This research was conducted to test the hypothesis that the standardized ileal digestibility (SID) of AA, concentrations of DE and ME, and the standardized total tract digestibility (STTD) of P in a source of torula yeast are not different from values obtained in Menhaden fish meal. The study concluded that the SID of AA and the STTD of P in torula yeast is greater than in fish meal, but values for the concentration of DE and ME in torula yeast are not different from those in fish meal.
2. Effects of different protein sources completely replacing fish meal in low-protein diet on growth performance, intestinal digestive physiology, and nitrogen digestion and metabolism in nursery pigs.
The study compared the effects of selected proteins replacing fish meal in low-protein diets on piglets’ growth performance, intestinal digestive physiology, and nitrogen digestion and metabolism. Five reduced CP, amino acid-supplemented diets containing 4% of either S50, HP300, concentrated degossypolized cottonseed protein (CDCP), P50, or fish meal were compared. Compared with fish meal, dietary proteins did not affect growth performance, apparent total tract digestibility, serum hormone levels, apparent ileal digestibility (AID) of CP and most AA, duodenal and ileal morphology, digestive enzyme activity, or pH in small intestine of piglets. However, HP300, CDCP, and P50 decreased fecal N excretion per weight gain. AID of Ile in S50 and HP300 and Glu in P50 were improved, and AID of Gly in other proteins was reduced. S50 and P50 lowered the contents of colonic isobutyric and isovaleric. S50 and HP300 reduced jejunal villus height. CDCP increased the pepsin activity in the stomach. S50, HP300, and CDCP decreased pH in the proximal colon. Overall, the selected proteins could completely replace fish meal in low-protein diet without impairing piglets’ growth via maintaining intestinal digestive physiology, and nitrogen digestion and metabolism.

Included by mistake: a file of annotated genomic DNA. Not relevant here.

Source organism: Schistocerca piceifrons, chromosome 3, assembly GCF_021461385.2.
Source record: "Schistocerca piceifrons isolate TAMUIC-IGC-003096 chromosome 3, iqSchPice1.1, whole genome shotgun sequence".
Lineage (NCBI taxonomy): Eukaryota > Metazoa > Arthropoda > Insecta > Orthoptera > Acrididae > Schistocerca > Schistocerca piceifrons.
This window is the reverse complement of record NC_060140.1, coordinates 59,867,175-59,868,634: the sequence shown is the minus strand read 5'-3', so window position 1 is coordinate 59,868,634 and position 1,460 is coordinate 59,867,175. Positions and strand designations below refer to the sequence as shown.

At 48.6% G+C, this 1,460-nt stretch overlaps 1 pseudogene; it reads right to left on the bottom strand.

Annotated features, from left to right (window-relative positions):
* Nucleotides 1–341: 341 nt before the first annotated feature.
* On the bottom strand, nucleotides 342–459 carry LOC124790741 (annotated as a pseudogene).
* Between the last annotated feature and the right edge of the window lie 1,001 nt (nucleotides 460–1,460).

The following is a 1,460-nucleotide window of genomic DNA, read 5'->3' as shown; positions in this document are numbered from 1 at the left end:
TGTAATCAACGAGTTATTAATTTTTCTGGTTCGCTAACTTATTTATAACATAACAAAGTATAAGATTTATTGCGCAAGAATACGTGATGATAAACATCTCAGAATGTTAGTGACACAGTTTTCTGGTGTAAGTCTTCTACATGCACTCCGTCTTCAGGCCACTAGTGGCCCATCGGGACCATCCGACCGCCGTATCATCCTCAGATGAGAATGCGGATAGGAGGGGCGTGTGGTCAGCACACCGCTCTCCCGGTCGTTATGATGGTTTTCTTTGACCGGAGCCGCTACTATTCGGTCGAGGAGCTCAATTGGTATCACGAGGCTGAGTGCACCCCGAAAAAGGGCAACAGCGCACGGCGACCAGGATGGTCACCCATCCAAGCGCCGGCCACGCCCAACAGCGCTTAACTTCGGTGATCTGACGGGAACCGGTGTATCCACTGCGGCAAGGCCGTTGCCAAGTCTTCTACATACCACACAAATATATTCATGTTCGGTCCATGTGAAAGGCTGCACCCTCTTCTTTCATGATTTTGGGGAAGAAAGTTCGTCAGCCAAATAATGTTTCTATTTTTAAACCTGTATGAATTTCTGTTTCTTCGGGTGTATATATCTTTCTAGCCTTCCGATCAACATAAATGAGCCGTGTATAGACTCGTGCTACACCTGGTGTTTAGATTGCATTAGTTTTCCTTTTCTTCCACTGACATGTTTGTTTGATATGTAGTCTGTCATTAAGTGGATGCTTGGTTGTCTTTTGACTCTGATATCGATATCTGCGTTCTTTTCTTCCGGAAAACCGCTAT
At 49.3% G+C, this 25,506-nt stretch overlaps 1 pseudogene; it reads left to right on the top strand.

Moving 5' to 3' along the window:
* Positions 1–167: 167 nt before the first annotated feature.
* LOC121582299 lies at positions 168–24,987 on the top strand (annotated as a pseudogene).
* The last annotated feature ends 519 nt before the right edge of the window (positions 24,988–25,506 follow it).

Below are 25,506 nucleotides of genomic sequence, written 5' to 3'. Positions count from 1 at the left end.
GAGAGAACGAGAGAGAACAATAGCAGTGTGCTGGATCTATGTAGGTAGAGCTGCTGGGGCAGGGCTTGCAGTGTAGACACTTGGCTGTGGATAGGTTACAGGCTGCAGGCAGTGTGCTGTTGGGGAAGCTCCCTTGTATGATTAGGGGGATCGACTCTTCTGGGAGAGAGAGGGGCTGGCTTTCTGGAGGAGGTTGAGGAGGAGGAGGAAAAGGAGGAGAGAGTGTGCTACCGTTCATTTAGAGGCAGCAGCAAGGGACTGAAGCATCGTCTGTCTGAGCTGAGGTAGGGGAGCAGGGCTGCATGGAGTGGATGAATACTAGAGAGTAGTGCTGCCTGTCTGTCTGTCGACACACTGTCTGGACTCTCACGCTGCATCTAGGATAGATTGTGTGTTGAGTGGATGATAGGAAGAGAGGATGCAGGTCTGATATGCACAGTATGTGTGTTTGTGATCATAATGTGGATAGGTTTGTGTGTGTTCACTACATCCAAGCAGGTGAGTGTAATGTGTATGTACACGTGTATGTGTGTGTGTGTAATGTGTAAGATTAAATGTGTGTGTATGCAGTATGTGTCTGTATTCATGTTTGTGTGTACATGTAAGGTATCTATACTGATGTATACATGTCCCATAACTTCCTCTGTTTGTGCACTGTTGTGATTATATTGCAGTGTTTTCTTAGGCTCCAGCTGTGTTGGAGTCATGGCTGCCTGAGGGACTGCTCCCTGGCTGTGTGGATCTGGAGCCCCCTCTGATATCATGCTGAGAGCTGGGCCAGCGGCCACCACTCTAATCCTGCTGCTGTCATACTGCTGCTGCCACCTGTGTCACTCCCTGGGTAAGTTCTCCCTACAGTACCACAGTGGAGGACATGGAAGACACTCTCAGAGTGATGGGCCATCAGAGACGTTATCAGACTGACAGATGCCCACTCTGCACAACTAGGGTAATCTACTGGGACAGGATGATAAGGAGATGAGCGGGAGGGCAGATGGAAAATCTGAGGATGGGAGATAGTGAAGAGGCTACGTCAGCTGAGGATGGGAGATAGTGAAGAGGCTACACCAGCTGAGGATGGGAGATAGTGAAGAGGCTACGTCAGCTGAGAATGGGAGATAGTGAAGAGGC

3. Partial replacement of soybean meal with different protein sources in piglet feed during the nursery phase.
This study evaluated the partial replacement of soybean meal with different protein sources including fish meal in piglet diets during the nursery phase in terms of digestibility, nitrogen balance, growth performance and blood parameters. It was reported that the use of feed with SBM as the only protein source influences larger total nitrogen excretion, promotes a reduction in the growth performance of piglets, and increases plasma urea levels in the pre-starter phase as compared to diets with fishmeal and soy protein concentrate.
4. Effect of replacing marine fish meal with catfish (Pangasius hypophthalmus) by-product protein hydrolyzate on the growth performance and diarrhoea incidence in weaned piglets.
The present study was conducted to evaluate the effect of the kind of fish used to replace fish meal on piglet performance and intestinal health (common FM vs catfish CPH meal). The study concluded that it is possible and suitable to replace up to 100% of the FM by CPH in diets for weaning and growing pigs, resulting in improved ADG and FCR, lower feed cost/gain as well as reduced diarrhoea incidence and improved faecal score.
5. Apparent ileal digestibility of nutrients and amino acids in soybean meal, fish meal, spray-dried plasma protein and fermented soybean meal to weaned pigs.
This study sought to determine whether fermentation could increase apparent ileal digestibility of dry matter, nitrogen, energy and amino acids (AA) in fermented soybean meal greater than that of soybean meal (SBM), fish meal and spray-dried plasma protein. It was reported that the fermentation process improved the nutritional quality of SBM, due to ANF reduction, leading to improvement of digestibility of AA similar to fish meal and spray-dried plasma protein. Therefore it is suitable to be used as a specialized feed ingredient for young animal diets in an attempt to reduce diet costs.
FND. CVB Feed Table 2016. http://www.cvbdiervoeding.nl
INRA. Sauvant D, Perez, J, y Tran G, 2004, Tables de composition et de valeur nutritive des matières premières destinées aux animaux d’élevage.
NRC 1982. United States-Canadian Tables of Feed Composition: Nutritional Data for United States and Canadian Feeds, Third Revision.
Rostagno, H,S, 2017, Tablas Brasileñas para aves y cerdos, Composición de Alimentos y Requerimientos Nutricionales, 4° Ed.
Pig333 | David Solà-Oriol | September 24